"Jack Fritscher didn't invent the Castro. He just made it mythical. HEADY, EROTIC, COMIC....A comprehensive fictional chronicle of the best of times....If one can learn American history via the novels of Gore Vidal, one can learn gay American history through SOME DANCE."
Richard Labonté
"Cinematic intensity....A brilliant record of gay life before AIDS....An astonishing spectrum of queer lives....This sprawling saga...has not lost a whit of its muscular passion, punchy immediacy, or transformative literary impact."
Michael Bronski
"STAGGERINGLY ORIGINAL and completely absorbing....Here is San Francisco’s gay male scene in the 1970s and ’80s as never told, or documented, before."
Read More Show Less

Product Details

  • ISBN-13: 9781890834012
  • Publisher: Palm Drive Publishing
  • Publication date: 9/1/2010
  • Pages: 498
  • Product dimensions: 6.00 (w) x 9.00 (h) x 1.11 (d)

Meet the Author

Jack Fritscher emerging from the gay past exists, both now and in the future, as a pioneer participant in gay culture and as a critic chronicling analytical witness to that history. He is the double-jointed author of literary fiction as well as of erotic fiction, including 4 novels, 5 fiction anthologies, 3 nonfiction books, and 2 produced plays. He is also the director and videographer of 170 feature videos. A Gemini, born June 20, 1939, he has balanced twin careers in literature and erotica--often recombinantly.

MID-CENTURY GAY WRITERS
A gay pioneer from the 1960s, he wrote the 1968 novel, "I Am Curious (Leather)," began before Stonewall his research on "Popular Witchcraft," befriended the legendary and elderly gay author Sam Steward (Phil Andros) in 1969, and became the founding San Francisco editor shaping the legendary "Drummer" magazine (1975) which published his features, fiction, and photographs for 25 years in more than 62 issues. Those writings and photographs, annotated with historical commentary by the author, are available free online at this site.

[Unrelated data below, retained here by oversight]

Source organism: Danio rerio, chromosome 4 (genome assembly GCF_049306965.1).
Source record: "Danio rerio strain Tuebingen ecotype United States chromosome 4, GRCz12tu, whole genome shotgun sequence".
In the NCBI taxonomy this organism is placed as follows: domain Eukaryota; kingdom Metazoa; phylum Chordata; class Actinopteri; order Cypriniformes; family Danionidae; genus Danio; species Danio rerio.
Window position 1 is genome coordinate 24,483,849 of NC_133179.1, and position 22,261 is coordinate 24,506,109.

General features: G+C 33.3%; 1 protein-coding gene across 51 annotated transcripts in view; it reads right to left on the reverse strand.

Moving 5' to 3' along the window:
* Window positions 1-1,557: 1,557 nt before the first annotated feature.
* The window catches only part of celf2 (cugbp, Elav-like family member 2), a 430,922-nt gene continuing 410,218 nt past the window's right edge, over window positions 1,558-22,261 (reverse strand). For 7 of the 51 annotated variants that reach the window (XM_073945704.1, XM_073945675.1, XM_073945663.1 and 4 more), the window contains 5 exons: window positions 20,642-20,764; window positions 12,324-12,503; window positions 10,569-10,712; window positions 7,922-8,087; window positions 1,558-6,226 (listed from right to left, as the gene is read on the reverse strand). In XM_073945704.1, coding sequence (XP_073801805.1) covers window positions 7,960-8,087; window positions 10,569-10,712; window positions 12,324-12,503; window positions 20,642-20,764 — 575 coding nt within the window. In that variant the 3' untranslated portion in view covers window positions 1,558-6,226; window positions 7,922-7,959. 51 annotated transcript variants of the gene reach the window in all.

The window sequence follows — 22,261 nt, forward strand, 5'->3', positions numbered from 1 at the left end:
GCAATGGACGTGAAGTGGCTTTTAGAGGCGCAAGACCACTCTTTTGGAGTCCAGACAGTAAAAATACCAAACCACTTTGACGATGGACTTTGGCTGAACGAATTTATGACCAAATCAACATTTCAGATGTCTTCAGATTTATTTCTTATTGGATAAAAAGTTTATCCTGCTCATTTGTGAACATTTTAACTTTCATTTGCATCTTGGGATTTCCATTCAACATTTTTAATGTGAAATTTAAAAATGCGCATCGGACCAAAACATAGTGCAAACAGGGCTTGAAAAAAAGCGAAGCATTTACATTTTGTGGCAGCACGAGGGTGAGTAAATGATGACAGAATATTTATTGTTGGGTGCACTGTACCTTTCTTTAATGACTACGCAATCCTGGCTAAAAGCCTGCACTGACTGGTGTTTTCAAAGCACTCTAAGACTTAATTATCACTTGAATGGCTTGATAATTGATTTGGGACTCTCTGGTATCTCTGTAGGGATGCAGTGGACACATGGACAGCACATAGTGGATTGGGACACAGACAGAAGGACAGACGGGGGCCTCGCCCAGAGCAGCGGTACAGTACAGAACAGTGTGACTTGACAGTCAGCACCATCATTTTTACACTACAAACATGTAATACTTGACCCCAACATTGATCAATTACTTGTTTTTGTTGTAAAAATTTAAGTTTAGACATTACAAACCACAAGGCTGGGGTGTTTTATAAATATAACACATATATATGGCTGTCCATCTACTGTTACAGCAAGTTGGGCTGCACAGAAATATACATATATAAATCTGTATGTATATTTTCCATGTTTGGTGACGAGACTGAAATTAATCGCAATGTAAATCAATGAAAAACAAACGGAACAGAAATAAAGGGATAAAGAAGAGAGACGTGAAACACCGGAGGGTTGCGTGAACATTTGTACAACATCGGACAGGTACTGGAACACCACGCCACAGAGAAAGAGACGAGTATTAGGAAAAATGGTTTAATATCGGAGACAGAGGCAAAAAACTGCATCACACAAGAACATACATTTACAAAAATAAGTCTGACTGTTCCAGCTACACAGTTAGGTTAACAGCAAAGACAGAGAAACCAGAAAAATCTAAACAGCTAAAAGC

In 1953 at age 14, he came out into the closeted gay world by writing a "gladiator novel" while attending the Vatican's ultra-exclusive Catholic seminary, the Pontifical College Josephinum, where the bullies were not the jocks but the opera-and-liturgy queens. His short fiction was first published in 1958 in the Catholic press.

Also adolescents at this time, his American gay peers were John Rechy; William Carney; Rita Mae Brown; and Dorothy Allison; as well as Andrew Holleran, Felice Picano, and Edmund White who founded their Violet Quill in late 1980.

These mid-century careers made possible the next generation: the fin de siecle writers who appeared after HIV in 1982. They rose during the late-80s invention of history's first viable small lesbigay book publishers whose anthologies took the place of the once-flourishing gay magazines which by the millennium had collapsed because of internet competition.
DIVERSITY, PERVERSITY. THEOLOGY, PHILOSOPHY
As a diverse wild card among his 20th-century contemporaries, Fritscher is the only Catholic writer, and the only actual holder of an earned PhD in literature. In addition, he is the only writer who also composes and creates as a photographer and videographer. In 1966, he wrote the world's first PhD dissertation on Tennessee Williams titled "Love and Death in Tennessee Williams: His Philosophy and Theology."